True freedom lies in seeking to do God’s will for the good.

There is one thing that most Americans associate with this country above all else: Freedom. Of course, we Americans did not invent freedom, but it is the idea upon which the United States was founded. So, with the Fourth of July just a couple days away, I would like to take a look at how freedom was viewed by those who came to this land and started this country, and see how the Catholic tradition elevates this idea and moves people to a deeper unity in the good of God.


Before we look at the Catholic perspective, it is important to understand how the idea of freedom developed in America so that we can see the contrast between the two. Leading up to the founding of the American colonies in the early 17th century, Europe was dealing with the Protestant Reformation throughout most of the 16th century. And in England, where the founders of the colonies would come from, there was a decidedly anti-Catholic sentiment growing. As Protestant ideas permeated the culture, so did the idea that freedom meant being able to interpret Scripture and tradition according to one’s own judgement. No longer did one have to submit themselves to a higher authority. Naturally, people began to see the Catholic Church, with its hierarchy and magisterium, as completely antithetical to freedom as they saw it.

As the United States of America comes into being, this idea of freedom, carried over from Protestant England, is very much at the heart of the country’s genesis. The Founding Fathers wanted independence, they wanted freedom from those evil, taxing English folk across the sea. They no longer wanted to be beholden to living according to someone else’s rules, someone who was even on the same continent. They believed they should be governed by themselves as they saw fit.

Freedom in America

Fast forward to the 19th century. Immigrants were flooding into the United States from Ireland, Italy, Germany, etc., and many of these immigrants were Catholic. This poses a problem. As Catholics, their obedience was to the Pope, or as Americans saw it, another leader across the sea telling people how to live. Such a way of life was seen as incompatible with the American promise of freedom, and was seen as a threat to the fabric of the society by Protestant Americans. This mindset of freedom developed over the years in America, growing in subtlety, but never losing its flavor. We can see this in our American culture today. When people talk about freedom in this country, many either implicitly or explicitly frame it as meaning a person can do whatever they want when they want. This is held up as the greatest good for modern culture because it seemingly allows people to do what is good for them, or rather what they think is good. This is where the Catholic perspective can be of assistance.

Freedom in the Church

God created human persons to be free, as such He gave them free will. He gave humanity this power to “initiate and control his own actions” (CCC #1730) out of reverence, and indeed, out of love, so that every person would choose the fullness of being by “cleaving to Him [God]”. So, we have the ability to do as we will, but to reference an oft quoted line: Just because we can do something, does not mean we should. God gave us freedom to be used so that we would choose the good, which ultimately is God Himself, the source of all goodness. The more we choose God and bind ourselves to Him, the more free we become because we live in accordance with how we were made by Our Creator. We grow deeper in love of God, and therefore deeper in union with those made in His image, namely the men and women around us.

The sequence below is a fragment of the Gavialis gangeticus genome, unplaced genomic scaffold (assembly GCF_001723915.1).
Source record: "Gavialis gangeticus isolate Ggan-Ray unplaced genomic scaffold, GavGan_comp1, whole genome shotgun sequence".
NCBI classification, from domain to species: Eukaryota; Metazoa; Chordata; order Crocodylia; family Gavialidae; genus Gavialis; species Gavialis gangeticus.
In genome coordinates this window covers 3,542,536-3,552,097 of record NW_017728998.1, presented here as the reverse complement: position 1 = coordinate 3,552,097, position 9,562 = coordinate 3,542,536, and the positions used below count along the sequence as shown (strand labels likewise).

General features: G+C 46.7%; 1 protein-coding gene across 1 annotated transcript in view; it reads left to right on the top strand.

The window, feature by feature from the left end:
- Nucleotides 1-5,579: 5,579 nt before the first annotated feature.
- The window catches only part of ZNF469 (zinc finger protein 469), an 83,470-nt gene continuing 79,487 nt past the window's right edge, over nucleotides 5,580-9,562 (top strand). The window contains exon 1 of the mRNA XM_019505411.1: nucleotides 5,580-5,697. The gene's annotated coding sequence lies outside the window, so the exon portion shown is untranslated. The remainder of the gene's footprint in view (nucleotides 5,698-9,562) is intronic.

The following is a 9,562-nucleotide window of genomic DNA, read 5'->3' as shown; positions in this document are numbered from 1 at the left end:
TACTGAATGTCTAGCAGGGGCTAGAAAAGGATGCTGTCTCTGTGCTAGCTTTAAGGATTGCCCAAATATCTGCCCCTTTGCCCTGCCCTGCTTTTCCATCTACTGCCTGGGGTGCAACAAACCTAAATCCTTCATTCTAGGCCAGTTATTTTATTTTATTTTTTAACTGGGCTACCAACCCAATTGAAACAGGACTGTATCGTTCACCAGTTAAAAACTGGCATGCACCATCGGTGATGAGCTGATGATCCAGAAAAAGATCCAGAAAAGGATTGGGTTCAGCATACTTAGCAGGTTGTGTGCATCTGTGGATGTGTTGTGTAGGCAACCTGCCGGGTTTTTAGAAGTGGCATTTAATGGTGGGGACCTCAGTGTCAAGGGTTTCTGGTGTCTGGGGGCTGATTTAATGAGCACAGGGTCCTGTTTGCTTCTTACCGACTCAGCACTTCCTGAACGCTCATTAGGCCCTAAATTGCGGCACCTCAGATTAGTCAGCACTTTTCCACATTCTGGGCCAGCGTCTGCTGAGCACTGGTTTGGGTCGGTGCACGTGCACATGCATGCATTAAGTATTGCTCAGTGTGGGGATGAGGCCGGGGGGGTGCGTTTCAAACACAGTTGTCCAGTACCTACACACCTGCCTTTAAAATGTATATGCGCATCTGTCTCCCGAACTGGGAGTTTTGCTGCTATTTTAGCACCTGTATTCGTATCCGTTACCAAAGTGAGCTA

This is where the two ideas of freedom can rub up against one another. When carried out without restraint, one of these freedoms is used for selfish ends while the other is used to glorify God, which means drawing people together in an authentic communion of love through truth, beauty and goodness. One holds the self up as the most important being, while the other holds up the Other as above all else and works to serve Him and His creation. We are not self-sufficient creatures made to simply enjoy what is good in this life as if that were all there was to living. That does not mean the things of this world are bad, on the contrary, many of them are quite good! But they are a foretaste of the truest and fullest good, life with God in eternity. If we choose lesser goods over God in the name of freedom, and live according to ourselves rather than Him, we actually become less and less free. We become slaves to sin, as Paul says in his letter to the Romans. Part of the definition of sin is that it is a “perverse attachment to certain goods” (CCC #1849). We lose our freedom to live a full life because we are enslaved to this one thing, or many things. We, as fallen persons on our own, can error in judgement of the good, and fall into sin.

That is why as Catholics we hold to the Church’s teaching on freedom and look to her for guidance because she, as the Bride of Christ, points us to the ultimate good, who is Christ, God Himself. As we choose to conform our lives to Him in dependence, we grow in maturity of truth and goodness, and attain through Christ the fullness of our lives. And in so doing, we draw others into this way of life, the way of freedom. We unite as one people free under God. So, as we celebrate Independence Day this weekend, remember that true freedom lies in seeking to do God’s will and lovingly depending on Him for our fulfillment.

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